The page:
Diagnosing the Diabetic Foods Market
Sugar and spice is not always so nice for the 20.8 million people who have diabetes, about 30% of whom are undiagnosed. Just the right balance of foods in controlled amounts eaten during carefully timed meals and snacks is vital for living well with diabetes. For another 41 million who are pre-diabetic, following the same basic guidelines improves their chances of remaining diabetic-free or delaying its start or severity.
Diabetes is a health condition of excess blood sugar resulting from inadequate or poorly functioning insulin, which is the body’s hormonal means of processing energy. The vast majority of diabetics are diagnosed as Type 2. Older age, obesity, family history of diabetes and physical inactivity increase risk for diabetes, and higher incidences are seen among African-Americans, Latinos, some Asian-Americans, Native Americans and Pacific Islanders. Children and adolescents are an emerging age group of increased diabetes diagnoses, particularly among the same ethnic groups.
Other types of diabetes include Type 1, when the pancreatic beta cells that make insulin are destroyed, and gestational, diagnosed in some women during pregnancy. Gestational diabetes can continue post-partum or increase the likelihood of developing the disease later in life.
Pre-diabetes is characterized by having an abnormally high blood sugar level, yet still below the diabetic threshold. Progression to diabetes can be prevented or delayed through weight loss and more physical activity. Coffee lovers will enjoy knowing that researchers at the University of California in San Diego found that people who drink coffeeâ€”including those who used to drink it but quitâ€”are less likely to get Type 2 diabetes than those who never drank it. Unlike previous studies, this new research included people who were already at clinically evident risk for diabetes. Drinking caffeinated coffee reduced the risk of developing Type 2 diabetes by as much as 60%.
Uncontrolled, diabetes can lead to serious complications such as blindness, kidney failure, nerve damage, limb amputations and premature death. It is also associated with higher rates and risk of obesity, heart disease, stroke, high blood pressure and elevated cholesterol. Yet it can be a very manageable disease; many Type 2 diabetics lose excess weight, stick to a prescribed meal plan, exercise regularly and take oral medication to successfully control their blood sugar.
Diet Derails Diabete
To prevent, better manage and minimize diabetic complications, the American Diabetes Association (ADA) developed specific Food Guidelines for the best individual meal plans, tailored to medical categories for the very first time. “There is no ‘one size fits all’ diet,” said Ann Albright, PhD, RD, president-elect, Health Care & Education, ADA. Published in the September 2006 issue of Diabetes Care, the recommendations update prior statements using the most recent scientific data available, emphasizing the importance of weight management and physical activity. For those at risk for diabetes, the guidelines advise 14g of fiber for every 1,000 calories and nutrient-rich foods, with whole grains making up half of all grain intake. Specifics for diabetics include carbohydrates from fruits, vegetables, whole grains; legumes and low-fat milk; fiber-rich foods; saturated fats limited to less than 7% of total caloric intake; at least two servings of non-fried fish weekly; limited trans fats; and cholesterol restricted to less than 200mg/day.
“Calories, protein, carbohydrates and fiber are most important, and omega-3s are a healthy plus,” says dietitian Lisa Stollman, MA, RD and a certified diabetes educator who recommends Kashi TLC Granola Bars as a healthy snack for active diabetics. “The Kashi cereals are also excellent, as most are very high in fiber and low in sugar," she concludes.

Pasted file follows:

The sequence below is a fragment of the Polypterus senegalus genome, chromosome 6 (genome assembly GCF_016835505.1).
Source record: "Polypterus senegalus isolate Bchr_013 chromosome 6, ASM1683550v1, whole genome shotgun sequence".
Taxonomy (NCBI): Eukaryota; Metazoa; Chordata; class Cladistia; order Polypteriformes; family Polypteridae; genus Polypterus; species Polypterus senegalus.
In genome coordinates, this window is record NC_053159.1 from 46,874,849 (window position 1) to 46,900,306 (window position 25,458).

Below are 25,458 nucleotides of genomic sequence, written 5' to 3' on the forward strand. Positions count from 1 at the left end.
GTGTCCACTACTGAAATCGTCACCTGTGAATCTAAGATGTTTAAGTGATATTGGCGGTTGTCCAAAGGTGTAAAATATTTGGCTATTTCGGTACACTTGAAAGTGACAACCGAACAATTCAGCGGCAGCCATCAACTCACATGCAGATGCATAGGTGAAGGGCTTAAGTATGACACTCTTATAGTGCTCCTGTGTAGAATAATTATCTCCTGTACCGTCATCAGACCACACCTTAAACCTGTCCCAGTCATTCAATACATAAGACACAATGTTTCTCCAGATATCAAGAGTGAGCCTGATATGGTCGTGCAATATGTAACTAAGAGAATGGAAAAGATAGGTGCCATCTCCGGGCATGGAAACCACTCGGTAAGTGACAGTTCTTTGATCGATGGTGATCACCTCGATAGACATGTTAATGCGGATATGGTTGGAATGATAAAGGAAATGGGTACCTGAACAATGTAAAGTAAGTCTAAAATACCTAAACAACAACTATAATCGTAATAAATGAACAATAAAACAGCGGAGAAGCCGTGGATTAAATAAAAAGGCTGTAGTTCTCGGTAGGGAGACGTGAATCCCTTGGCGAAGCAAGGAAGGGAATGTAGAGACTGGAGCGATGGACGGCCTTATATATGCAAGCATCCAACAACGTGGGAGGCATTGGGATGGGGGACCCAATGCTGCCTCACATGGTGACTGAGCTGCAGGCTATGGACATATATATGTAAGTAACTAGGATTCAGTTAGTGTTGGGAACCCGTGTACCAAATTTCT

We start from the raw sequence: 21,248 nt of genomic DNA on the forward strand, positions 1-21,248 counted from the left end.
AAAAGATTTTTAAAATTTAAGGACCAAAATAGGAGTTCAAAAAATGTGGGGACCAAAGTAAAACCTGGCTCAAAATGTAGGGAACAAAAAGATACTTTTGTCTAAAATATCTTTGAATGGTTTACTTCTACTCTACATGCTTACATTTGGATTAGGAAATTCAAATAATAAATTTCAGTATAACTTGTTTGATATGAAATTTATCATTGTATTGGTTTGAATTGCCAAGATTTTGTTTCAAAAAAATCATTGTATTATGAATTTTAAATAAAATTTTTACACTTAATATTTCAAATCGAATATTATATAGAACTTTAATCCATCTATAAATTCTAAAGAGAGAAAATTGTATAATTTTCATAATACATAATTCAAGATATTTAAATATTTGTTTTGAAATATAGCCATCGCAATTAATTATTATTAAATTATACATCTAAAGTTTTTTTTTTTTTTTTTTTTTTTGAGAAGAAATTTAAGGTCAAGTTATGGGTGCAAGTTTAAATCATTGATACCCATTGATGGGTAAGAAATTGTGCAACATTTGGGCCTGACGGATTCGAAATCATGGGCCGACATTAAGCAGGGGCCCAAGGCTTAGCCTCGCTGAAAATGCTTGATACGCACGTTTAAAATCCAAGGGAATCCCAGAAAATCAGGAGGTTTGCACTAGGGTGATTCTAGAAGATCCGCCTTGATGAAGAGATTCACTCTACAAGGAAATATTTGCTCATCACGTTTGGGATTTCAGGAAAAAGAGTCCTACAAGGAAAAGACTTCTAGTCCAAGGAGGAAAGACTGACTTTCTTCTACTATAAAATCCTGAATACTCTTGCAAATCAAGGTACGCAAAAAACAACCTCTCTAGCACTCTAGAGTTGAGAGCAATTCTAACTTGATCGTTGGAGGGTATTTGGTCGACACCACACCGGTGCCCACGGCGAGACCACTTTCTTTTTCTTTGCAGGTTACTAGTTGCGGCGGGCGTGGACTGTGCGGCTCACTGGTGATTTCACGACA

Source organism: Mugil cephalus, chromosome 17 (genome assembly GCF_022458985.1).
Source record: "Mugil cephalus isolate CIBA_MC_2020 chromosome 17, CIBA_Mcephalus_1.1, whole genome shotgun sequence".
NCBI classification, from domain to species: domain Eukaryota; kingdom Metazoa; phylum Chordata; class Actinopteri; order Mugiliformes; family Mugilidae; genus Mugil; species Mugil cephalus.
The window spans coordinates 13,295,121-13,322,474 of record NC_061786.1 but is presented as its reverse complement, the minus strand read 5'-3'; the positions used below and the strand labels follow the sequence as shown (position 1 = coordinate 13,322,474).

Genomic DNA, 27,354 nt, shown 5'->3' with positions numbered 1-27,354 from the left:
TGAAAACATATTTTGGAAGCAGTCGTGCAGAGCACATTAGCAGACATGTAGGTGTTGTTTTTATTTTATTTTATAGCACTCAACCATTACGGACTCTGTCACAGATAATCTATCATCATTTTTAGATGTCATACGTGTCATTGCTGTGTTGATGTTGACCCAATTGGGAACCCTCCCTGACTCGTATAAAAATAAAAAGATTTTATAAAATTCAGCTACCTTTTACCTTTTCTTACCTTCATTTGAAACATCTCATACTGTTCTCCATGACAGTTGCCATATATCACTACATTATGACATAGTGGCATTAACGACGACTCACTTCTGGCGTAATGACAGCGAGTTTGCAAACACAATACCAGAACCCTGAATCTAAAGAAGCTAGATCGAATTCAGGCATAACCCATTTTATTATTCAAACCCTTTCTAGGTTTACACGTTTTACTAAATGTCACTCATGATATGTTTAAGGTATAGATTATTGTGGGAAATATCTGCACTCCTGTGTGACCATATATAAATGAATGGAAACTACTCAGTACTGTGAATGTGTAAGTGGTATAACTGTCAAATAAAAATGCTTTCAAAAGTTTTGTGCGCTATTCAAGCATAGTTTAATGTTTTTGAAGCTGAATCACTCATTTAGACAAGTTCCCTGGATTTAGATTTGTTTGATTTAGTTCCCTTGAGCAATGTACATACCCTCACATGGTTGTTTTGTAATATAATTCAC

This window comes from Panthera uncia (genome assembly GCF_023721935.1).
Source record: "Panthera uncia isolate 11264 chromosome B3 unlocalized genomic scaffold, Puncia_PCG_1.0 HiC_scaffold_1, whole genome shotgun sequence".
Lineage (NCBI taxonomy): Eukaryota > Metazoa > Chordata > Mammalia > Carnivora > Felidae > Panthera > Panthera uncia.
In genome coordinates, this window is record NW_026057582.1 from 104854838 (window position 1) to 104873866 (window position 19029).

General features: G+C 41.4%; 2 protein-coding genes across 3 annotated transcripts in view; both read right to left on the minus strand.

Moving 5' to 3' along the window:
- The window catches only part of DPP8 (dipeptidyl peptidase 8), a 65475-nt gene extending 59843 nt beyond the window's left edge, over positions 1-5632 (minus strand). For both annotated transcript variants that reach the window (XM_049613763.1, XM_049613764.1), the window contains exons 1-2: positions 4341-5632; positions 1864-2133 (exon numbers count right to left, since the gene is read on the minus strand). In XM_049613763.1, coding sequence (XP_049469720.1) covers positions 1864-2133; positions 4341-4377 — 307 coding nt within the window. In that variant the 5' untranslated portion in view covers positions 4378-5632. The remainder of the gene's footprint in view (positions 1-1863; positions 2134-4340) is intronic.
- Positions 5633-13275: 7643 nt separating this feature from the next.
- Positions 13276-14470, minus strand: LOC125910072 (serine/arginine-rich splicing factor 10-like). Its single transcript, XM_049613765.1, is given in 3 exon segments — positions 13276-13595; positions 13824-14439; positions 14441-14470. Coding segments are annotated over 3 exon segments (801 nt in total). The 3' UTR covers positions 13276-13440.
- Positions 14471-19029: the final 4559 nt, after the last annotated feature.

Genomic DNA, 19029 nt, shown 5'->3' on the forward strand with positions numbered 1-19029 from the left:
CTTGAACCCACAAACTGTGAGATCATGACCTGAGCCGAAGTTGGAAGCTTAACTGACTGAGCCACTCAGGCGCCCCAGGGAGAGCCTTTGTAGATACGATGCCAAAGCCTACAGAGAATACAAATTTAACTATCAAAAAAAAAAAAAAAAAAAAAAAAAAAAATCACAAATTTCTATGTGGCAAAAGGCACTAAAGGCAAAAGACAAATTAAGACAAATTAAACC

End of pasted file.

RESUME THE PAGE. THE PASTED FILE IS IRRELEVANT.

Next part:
University of Massachusetts Amherst researchers found that fruit-enriched yogurtsâ€”especially those made with blueberries or made from soyâ€”contain active natural compounds that may curb some aspects of diabetes.
Cloves and Carbs
Perhaps cinnamon and spice can make it nice. Studies presented at The Federation of American Societies for Experimental Biology 2006 conference support earlier findings of cinnamon’s ability to lower glucose and improve insulin function; one quarter to half a teaspoon of cinnamon twice a day decreased risk factors for diabetes and cardiovascular disease by 10% to 30%. In a related study, extracts of cloves were also found to benefit insulin function and lower glucose in people with Type 2 diabetes and, when taken off clove supplementation for 10 days, their glucose began to rise somewhat but remained significantly lower than at the beginning of the study. The finding that an intake of 1g to 3g of cloves per day lowered risk factors of diabetes strongly suggests that cloves are beneficial for people with Type 2 diabetes.
Eat Well Be Well Foods has announced a line of diabetic-friendly healthy products. Free of sugar, sugar-alcohols, trans fats, refined and simple or “hidden” carbohydrates, these cereals, instant oatmeal, cereal and chocolate bars are described as containing “slow burning” complex carbohydrates. Because carbohydrates must be carefully balanced for effective diabetic meal plans, “simple” vs. “complex” has been the long-standing common carbohydrate description. Today it is the Glycemic Index (GI), “A scientific classification system for the glycemic response of carbohydrate-containing foods proposed by David Jenkins of the University of Toronto and his colleagues in the early 1980s, developed to help guide food selection,” presented Michael Mansueto Leidig, RD, research manager, Children’s Hospital in Boston, during “The Glycemic Index: Research or Clinical Tool” session at the American Dietetic Association 2006 Food and Nutrition Conference & Expo in Honolulu, Hawaii.